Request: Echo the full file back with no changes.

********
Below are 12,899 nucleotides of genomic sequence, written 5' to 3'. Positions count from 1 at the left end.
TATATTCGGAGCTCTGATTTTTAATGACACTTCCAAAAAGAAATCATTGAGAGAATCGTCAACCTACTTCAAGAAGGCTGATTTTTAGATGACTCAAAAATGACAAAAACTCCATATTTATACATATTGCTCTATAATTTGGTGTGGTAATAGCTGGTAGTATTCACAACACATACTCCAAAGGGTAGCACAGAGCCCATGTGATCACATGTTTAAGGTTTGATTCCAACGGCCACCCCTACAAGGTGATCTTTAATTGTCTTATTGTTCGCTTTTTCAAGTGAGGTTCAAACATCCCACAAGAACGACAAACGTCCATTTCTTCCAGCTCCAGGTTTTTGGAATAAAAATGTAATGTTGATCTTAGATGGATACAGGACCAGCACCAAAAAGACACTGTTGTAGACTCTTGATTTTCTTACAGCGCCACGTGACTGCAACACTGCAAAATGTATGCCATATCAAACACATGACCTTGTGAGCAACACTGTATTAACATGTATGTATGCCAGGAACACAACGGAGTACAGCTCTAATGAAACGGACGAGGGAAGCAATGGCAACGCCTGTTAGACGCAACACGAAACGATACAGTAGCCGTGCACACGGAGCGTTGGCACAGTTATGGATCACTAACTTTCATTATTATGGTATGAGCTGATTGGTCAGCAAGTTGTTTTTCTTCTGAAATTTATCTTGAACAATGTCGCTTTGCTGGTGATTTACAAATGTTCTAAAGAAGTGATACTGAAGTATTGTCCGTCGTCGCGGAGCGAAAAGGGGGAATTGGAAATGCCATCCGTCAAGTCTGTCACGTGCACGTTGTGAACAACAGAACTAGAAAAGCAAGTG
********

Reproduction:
Below are 12,899 nucleotides of genomic sequence, written 5' to 3'. Positions count from 1 at the left end.
TATATTCGGAGCTCTGATTTTTAATGACACTTCCAAAAAGAAATCATTGAGAGAATCGTCAACCTACTTCAAGAAGGCTGATTTTTAGATGACTCAAAAATGACAAAAACTCCATATTTATACATATTGCTCTATAATTTGGTGTGGTAATAGCTGGTAGTATTCACAACACATACTCCAAAGGGTAGCACAGAGCCCATGTGATCACATGTTTAAGGTTTGATTCCAACGGCCACCCCTACAAGGTGATCTTTAATTGTCTTATTGTTCGCTTTTTCAAGTGAGGTTCAAACATCCCACAAGAACGACAAACGTCCATTTCTTCCAGCTCCAGGTTTTTGGAATAAAAATGTAATGTTGATCTTAGATGGATACAGGACCAGCACCAAAAAGACACTGTTGTAGACTCTTGATTTTCTTACAGCGCCACGTGACTGCAACACTGCAAAATGTATGCCATATCAAACACATGACCTTGTGAGCAACACTGTATTAACATGTATGTATGCCAGGAACACAACGGAGTACAGCTCTAATGAAACGGACGAGGGAAGCAATGGCAACGCCTGTTAGACGCAACACGAAACGATACAGTAGCCGTGCACACGGAGCGTTGGCACAGTTATGGATCACTAACTTTCATTATTATGGTATGAGCTGATTGGTCAGCAAGTTGTTTTTCTTCTGAAATTTATCTTGAACAATGTCGCTTTGCTGGTGATTTACAAATGTTCTAAAGAAGTGATACTGAAGTATTGTCCGTCGTCGCGGAGCGAAAAGGGGGAATTGGAAATGCCATCCGTCAAGTCTGTCACGTGCACGTTGTGAACAACAGAACTAGAAAAGCAAGTG